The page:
Tuesday, April 5, 2011

But They Just Can't Kill The Beast: Seventh Circuit Makes Latest Attempt To Slay "Reasonable Probability" Test For Amount in Controversy Requirement

In the wake of Shaw v. Dow Brands, Inc., 994 F.2d 364, 366 (7th Cir. 1993), several courts in the Seventh Circuit held that defendants seeking to remove diversity actions from state to federal courts bore the burden or proving by a preponderance of the evidence that there was a "reasonable probability" that the amount in controversy requirement had been satisfied. In fact, by the time that the Seventh Circuit decided Meridian Sec. Ins. Co. v. Sadowski, 441 F.3d 536 (7th Cir. 2006), "[t]he 'reasonable probability' language...ha[d] been repeated in six other decisions of th[e Seventh] circuit plus more than 80 decisions of district judges within [the Seventh CIrcuit]-and, as far as we can ascertain, by no judge outside this circuit." The fact that courts in the Seventh Circuit were still using the "reasonable probability" test in connection with the amount in controversy requirement in 2006 was surprising to the court, which thought it had put it to rest in its 2005 opinion in Brill v. Countrywide Home Loans, Inc., 427 F.3d 446 (7th Cir. 2005). But like a movie monster, the test just wouldn't die. The Seventh Circuit thus sought to make its intentions clear in Sadowski by concluding

To recap: a proponent of federal jurisdiction must, if material factual allegations are contested, prove those jurisdictional facts by a preponderance of the evidence. Once the facts have been established, uncertainty about whether the plaintiff can prove its substantive claim, and whether damages (if the plaintiff prevails on the merits) will exceed the threshold, does not justify dismissal....Only if it is "legally certain" that the recovery (from plaintiff's perspective) or cost of complying with the judgment (from defendant's) will be less than the jurisdictional floor may the case be dismissed. 

But, despite this language, the "reasonable probability" test. just. wouldn't. die. The Seventh Circuit's latest attempt to drive a stake into the heart of the test was its opinion last Friday in Back Doctors Ltd. v. Metropolitan Property and Cas. Ins. Co., 2011 WL 1206184 (7th Cir. 2011). WIll this attempt be successful?

In Back Doctors, Back Doctors filed a class action suit in Illinois state court, contending that the defendant, an insurer, uses software that pays medical providers less than the policies require the insurer to pay. The action sought $2.9 million in damages, and the defendant removed the action to federal court under the Class Action Fairness Act of 2005. According to the defendant, the amount in controversy exceeded $5 million (as required by CAFA) because the plaintiffs could recover more than $2.1 million in punitive damages. The district court then remanded the action to state court because "Back Doctors did not expressly ask for a punitive award and did not include in the complaint allegations of wanton or egregious conduct." Indeed, Back Doctors declared in the district court that it did not “now” want punitive damages. Accordingly, the district court found that the defendant had not established a "reasonable probability" that the amount in controversy exceeded $5 million.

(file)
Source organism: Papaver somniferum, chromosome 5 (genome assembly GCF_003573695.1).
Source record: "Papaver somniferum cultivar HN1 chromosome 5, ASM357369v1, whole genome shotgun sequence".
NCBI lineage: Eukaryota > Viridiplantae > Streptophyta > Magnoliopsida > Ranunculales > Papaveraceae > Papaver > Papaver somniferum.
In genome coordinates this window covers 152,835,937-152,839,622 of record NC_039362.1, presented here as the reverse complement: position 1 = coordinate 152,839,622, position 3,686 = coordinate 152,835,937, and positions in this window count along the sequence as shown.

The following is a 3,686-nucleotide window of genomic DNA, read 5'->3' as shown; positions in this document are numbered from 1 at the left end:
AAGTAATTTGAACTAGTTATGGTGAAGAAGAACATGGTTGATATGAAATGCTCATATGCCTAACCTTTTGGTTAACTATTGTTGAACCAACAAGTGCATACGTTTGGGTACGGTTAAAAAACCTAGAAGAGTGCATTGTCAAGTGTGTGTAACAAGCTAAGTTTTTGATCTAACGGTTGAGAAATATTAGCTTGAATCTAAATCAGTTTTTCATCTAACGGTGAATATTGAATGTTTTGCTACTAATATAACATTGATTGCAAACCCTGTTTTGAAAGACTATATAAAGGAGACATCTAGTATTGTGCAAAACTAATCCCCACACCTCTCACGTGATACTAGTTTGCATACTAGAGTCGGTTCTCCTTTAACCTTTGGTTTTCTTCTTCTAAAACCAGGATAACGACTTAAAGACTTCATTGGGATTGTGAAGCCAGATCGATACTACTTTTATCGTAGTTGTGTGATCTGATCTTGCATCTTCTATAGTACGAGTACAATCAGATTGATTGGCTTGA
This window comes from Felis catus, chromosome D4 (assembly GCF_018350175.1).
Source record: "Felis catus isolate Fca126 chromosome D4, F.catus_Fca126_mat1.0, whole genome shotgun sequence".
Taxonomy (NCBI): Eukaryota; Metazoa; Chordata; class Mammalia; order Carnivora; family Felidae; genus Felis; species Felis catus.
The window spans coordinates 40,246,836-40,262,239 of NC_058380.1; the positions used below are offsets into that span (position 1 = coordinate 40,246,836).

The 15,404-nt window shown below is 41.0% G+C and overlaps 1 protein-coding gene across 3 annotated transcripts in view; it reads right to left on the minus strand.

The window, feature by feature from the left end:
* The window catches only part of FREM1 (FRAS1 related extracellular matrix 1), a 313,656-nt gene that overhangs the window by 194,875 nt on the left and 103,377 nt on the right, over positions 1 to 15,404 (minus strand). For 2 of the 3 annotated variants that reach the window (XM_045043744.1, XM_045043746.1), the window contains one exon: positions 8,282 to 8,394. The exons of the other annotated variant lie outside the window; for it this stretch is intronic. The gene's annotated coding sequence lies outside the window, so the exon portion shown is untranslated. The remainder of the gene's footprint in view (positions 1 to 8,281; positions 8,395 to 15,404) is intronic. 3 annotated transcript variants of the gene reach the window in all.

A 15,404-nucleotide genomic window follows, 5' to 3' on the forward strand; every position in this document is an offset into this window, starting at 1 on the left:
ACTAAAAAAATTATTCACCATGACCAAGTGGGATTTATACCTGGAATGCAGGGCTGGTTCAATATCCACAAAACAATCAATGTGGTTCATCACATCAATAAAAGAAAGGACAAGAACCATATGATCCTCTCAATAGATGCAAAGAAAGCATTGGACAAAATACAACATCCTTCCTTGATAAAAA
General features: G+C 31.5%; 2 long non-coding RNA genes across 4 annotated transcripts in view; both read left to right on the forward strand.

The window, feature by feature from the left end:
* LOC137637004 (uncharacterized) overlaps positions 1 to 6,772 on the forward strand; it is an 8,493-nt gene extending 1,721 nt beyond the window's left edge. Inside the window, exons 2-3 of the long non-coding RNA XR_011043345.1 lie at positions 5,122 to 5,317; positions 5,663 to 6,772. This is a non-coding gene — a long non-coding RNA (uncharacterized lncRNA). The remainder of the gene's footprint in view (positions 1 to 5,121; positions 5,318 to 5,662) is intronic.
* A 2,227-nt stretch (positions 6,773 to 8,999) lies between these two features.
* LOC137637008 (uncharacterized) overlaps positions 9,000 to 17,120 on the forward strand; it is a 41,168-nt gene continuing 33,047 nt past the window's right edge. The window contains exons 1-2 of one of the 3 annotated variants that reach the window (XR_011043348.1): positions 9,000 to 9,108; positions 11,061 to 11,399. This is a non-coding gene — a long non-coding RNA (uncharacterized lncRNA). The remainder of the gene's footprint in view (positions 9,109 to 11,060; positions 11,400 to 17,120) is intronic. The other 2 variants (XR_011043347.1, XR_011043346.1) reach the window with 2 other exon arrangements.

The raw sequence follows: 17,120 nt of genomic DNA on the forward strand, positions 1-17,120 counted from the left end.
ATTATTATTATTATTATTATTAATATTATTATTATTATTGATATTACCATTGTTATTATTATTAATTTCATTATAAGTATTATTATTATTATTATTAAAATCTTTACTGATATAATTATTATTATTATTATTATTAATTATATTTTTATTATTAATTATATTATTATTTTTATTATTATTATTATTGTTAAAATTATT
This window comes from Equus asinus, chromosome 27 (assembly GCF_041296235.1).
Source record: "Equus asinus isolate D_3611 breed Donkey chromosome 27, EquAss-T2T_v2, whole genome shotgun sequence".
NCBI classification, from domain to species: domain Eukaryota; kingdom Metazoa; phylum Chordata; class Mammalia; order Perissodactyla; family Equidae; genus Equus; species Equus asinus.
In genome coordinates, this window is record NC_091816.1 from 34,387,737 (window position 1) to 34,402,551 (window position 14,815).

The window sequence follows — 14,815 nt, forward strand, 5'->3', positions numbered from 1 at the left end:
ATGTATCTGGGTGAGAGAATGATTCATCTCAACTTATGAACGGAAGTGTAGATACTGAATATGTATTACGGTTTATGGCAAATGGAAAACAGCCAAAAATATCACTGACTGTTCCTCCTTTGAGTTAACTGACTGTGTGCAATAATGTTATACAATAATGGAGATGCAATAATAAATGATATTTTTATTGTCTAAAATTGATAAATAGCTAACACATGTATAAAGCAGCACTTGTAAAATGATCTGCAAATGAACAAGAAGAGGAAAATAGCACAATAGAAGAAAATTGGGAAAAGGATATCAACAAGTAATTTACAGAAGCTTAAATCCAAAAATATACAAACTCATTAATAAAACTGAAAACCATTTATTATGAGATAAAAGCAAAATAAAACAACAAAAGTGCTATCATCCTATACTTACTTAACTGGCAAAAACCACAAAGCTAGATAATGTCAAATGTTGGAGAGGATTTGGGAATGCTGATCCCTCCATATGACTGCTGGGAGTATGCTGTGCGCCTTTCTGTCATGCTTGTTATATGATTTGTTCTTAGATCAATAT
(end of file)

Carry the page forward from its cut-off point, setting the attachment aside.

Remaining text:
The defendant thereafter appealed, and the Seventh Circuit resolved its appeal summarily. Judge Easterbrook wrote the opinion and expressed consternation at the fact that the "reasonable probability" test apparently has more lives than Jason Voorhees. He then made the court's latest attempt to slay thee beast, concluding that

There is no presumption against federal jurisdiction in general, or removal in particular. The Class Action Fairness Act must be implemented according to its terms, rather than in a manner that disfavors removal of large-stakes, multi-state class actions. When removing a suit, the defendant as proponent of federal jurisdiction is entitled to present its own estimate of the stakes; it is not bound by the plaintiff's estimate....Once this has been done, and supported by proof of any contested jurisdictional facts, the presumption is the one stated in St. Paul Mercury: the estimate of the dispute's stakes advanced by the proponent of federal jurisdiction controls unless a recovery that large islegally impossible. So the question here is not whether the class is more likely than not to recover punitive damages, but whether Illinois law disallows such a recovery. (If the class should be awarded punitive damages, even a one-to-one ratio of punitive to actual damages would result in a total award exceeding $5million, if the class's position about actual damages is right.) (emphasis added).

Judge Easterbrook thereafter found that recovery of more than $5 million by the plaintiffs was not an impossibility because the plaintiffs did not 

forswear[] any effort to collect more than the jurisdictional threshold....Back Doctors did not file in state court a complaint that disclaimed punitive damages or otherwise make a disavowal that is conclusive as a matter of state law.

Judge Easterbrook did note that Back Doctors claimed before the district court that it did not "now" want punitive damages, but he found this fact to be irrelevant because, inter alia, "events after the date of removal do not affect federal jurisdiction, and this means in particular that a declaration by the plaintiff following removal does not permit remand." The Seventh Circuit thus vacated the order returning the suit to state court is vacated and remanded the case to the district court for a decision on the merits. So, is the "reasonable probability" test finally dead, or should the Seventh Circuit start sharpening its knives for another sequel? Only time will tell.

(Hat tip to my student and research assistant Christopher Floss)

-Colin Miller


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